Johnson Space Center is sponsoring continuing research on the use of myoelectric signals to control dexterous robotic and prosthetic hands. This research is expected to advance the state of the art beyond that of today's most common, commercially available, myoelectrically controlled prosthetics - clawlike devices, little altered since the 1970s, that are restricted to motion in one degree of freedom and are basically motorized hooks. Thus far, the research has shown that by use of a suitable combination of electronic hardware and software, it is possible to recognize the myoelectric signatures of at least two different grips in real time, with an accuracy of at least 90 percent. While this level of performance is below the nearly 100-percent accuracy required for highly precise teleoperation (e.g., for controlling remote manipulators on the Space Station), it is high enough to offer potential benefits to the prosthetics community, and hence would be well worth further investigation. The fruits of this research might eventually include comfortable, lightweight, and relatively inexpensive prosthetic hands that could act, in a nearly lifelike manner and in real time, in response to the myoelectric signatures of as many as six different grips.

Experts in prosthetics generally agree that the following five types of grips are vital to a person's daily activities:

  • The three-jaw chuck or pincher grip, used to hold small objects;
  • The lateral or key grip, used to hold and actuate a key in a lock;
  • The hook grip, used to carry an item like a book or a briefcase;
  • The spherical grip, in which the thumb and fingers are wrapped around a sphere; and
  • The cylindrical grip, in which the thumb and fingers are wrapped around a cylinder.

The designs of majority of commercially available electrical hand prostheses generally address the need for only a couple of these types of grips, and do not provide for independent control of fingers and thumbs. Most are capable of chuck grips only. Designs of the most advanced research models have provided for chuck and key grips, with options for spherical and cylindrical grips provided through passive compliance of fingers. All of these devices, at whatever level of sophistication, present control and interface problems.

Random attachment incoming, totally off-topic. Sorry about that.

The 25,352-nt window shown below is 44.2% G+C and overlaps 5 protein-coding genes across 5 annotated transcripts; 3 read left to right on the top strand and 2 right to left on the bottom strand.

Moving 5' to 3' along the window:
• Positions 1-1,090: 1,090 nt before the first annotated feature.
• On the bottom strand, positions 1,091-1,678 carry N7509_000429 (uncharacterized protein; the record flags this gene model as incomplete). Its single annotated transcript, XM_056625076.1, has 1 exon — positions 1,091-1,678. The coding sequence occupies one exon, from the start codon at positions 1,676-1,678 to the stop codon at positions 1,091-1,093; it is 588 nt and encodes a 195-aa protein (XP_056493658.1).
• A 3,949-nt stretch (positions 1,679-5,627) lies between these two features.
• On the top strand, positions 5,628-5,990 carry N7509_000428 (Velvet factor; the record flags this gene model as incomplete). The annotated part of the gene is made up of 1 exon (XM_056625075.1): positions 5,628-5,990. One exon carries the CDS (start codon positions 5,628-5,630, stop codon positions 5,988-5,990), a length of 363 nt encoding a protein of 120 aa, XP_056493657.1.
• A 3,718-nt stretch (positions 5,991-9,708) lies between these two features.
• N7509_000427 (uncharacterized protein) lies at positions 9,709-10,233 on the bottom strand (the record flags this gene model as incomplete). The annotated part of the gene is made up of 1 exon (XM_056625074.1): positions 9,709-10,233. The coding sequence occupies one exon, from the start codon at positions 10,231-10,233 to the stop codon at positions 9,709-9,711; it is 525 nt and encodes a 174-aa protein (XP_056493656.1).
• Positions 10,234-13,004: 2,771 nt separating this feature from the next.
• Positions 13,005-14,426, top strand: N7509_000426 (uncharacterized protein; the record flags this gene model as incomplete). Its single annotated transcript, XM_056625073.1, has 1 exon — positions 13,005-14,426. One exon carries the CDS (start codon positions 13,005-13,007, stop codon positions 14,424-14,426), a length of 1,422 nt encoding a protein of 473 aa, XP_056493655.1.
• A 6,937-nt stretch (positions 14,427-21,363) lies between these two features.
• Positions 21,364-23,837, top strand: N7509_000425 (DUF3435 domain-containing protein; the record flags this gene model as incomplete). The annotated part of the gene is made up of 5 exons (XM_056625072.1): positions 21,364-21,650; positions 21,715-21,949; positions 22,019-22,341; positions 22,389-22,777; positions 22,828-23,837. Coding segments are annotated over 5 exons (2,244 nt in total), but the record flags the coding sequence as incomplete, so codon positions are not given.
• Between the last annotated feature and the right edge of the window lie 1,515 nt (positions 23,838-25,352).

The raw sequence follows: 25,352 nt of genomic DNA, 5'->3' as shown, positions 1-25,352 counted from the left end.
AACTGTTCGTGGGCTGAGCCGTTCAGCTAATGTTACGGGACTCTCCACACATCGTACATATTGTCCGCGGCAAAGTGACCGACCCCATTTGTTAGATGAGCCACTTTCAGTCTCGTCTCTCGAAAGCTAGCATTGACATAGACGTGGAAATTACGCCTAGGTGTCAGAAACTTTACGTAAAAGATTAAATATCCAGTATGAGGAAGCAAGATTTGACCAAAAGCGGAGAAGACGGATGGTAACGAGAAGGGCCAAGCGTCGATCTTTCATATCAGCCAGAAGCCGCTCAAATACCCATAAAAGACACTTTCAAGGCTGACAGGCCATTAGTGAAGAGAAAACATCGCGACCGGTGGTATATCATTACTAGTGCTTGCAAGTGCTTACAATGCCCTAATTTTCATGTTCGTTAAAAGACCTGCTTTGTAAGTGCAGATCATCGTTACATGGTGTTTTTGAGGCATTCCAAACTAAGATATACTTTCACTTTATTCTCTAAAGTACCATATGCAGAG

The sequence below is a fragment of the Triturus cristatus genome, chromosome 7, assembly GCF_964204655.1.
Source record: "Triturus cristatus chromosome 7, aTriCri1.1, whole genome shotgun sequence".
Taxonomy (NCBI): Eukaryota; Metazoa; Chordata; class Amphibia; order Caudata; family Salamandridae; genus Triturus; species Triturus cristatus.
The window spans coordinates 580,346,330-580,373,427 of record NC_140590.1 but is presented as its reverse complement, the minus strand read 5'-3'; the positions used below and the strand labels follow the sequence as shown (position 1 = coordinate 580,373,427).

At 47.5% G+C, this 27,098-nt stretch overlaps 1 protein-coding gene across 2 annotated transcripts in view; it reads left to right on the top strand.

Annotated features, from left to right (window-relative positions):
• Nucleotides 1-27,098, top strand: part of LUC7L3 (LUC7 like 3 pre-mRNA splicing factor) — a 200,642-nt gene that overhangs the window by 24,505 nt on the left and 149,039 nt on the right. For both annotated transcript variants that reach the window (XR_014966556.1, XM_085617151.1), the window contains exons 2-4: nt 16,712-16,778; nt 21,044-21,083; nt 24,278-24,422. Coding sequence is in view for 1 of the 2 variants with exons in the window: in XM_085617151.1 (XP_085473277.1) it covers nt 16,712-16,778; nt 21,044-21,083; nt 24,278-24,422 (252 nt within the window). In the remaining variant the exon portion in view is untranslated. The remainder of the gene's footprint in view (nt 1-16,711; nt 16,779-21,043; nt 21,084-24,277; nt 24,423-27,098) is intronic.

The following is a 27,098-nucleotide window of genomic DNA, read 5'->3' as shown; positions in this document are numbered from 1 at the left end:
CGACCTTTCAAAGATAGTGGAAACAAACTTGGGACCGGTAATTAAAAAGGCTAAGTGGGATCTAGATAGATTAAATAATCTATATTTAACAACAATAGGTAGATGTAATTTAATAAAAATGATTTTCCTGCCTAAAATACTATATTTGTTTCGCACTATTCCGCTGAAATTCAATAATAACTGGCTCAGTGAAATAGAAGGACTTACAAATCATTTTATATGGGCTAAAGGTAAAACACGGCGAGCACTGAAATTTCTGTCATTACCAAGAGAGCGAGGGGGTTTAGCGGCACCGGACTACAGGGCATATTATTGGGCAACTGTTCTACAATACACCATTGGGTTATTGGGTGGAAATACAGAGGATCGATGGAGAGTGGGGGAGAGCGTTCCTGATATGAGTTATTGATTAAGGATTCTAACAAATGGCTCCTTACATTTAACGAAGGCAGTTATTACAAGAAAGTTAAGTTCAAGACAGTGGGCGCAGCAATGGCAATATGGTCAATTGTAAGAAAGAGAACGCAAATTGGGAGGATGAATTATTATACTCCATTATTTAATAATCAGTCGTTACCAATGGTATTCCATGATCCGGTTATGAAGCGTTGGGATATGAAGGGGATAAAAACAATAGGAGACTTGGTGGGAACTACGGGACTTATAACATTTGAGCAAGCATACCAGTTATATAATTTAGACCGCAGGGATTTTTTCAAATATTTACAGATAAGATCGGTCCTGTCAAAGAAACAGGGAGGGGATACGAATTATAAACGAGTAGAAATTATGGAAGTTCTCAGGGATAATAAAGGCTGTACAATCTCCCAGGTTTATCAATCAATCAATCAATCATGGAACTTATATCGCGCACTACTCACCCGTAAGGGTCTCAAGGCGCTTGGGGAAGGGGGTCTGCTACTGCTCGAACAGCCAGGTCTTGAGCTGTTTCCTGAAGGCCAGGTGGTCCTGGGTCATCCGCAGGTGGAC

One of the problems is caused by the fact that available myoelectrically controlled hands are limited to one-degree-of-freedom performance, although some offer proportional gripping forces as well. Worse yet, the most complex artificial hands are significantly larger and heavier than are human hands, and therefore amputees experience difficulty in controlling them. Indeed, the human hand is a complex mechanism that has 27 degrees of freedom and is capable of a wide range of powerful and yet delicate movements with quick, quiet, and smooth operation while exhibiting both high performance and efficiency. Therefore, it has long been thought that, given constraints on size and weight, it is well nigh impossible to design an artificial hand that performs at the level of the human hand. However, as has now been shown by the research reported here, it may be possible to construct a prosthetic hand that has multiple degrees of freedom and that performs the key motions of a human hand under control by processed myoelectric signals.

In this research, attempts were made to recognize, in real time, the myoelectric signatures of as many as six different grips by use of frequency (and, alternatively, time-frequency) techniques that "split" the signatures and by use of artificial neural networks to recognize the signatures. The development of an ability to distinguish among different grips would be a critical extension of the state of the art, inasmuch as commercially available myoelectrically controlled prostheses recognize only two usual states, i.e., "grip" and "open." In the research, various degrees of accuracy of recognition were obtained for various combinations of grips. The best results were obtained (accuracy >90 percent) in distinguishing between the chuck and key grips. Inasmuch as it was heretofore generally believed by experts in the field that it was not possible to extract grip-signature information from myoelectric signals, this is a significant achievement.

This work was done by I. D. Walker of Rice University forJohnson Space Center.


Motion Control Tech Briefs Magazine

This article first appeared in the October, 2000 issue of Motion Control Tech Briefs Magazine.

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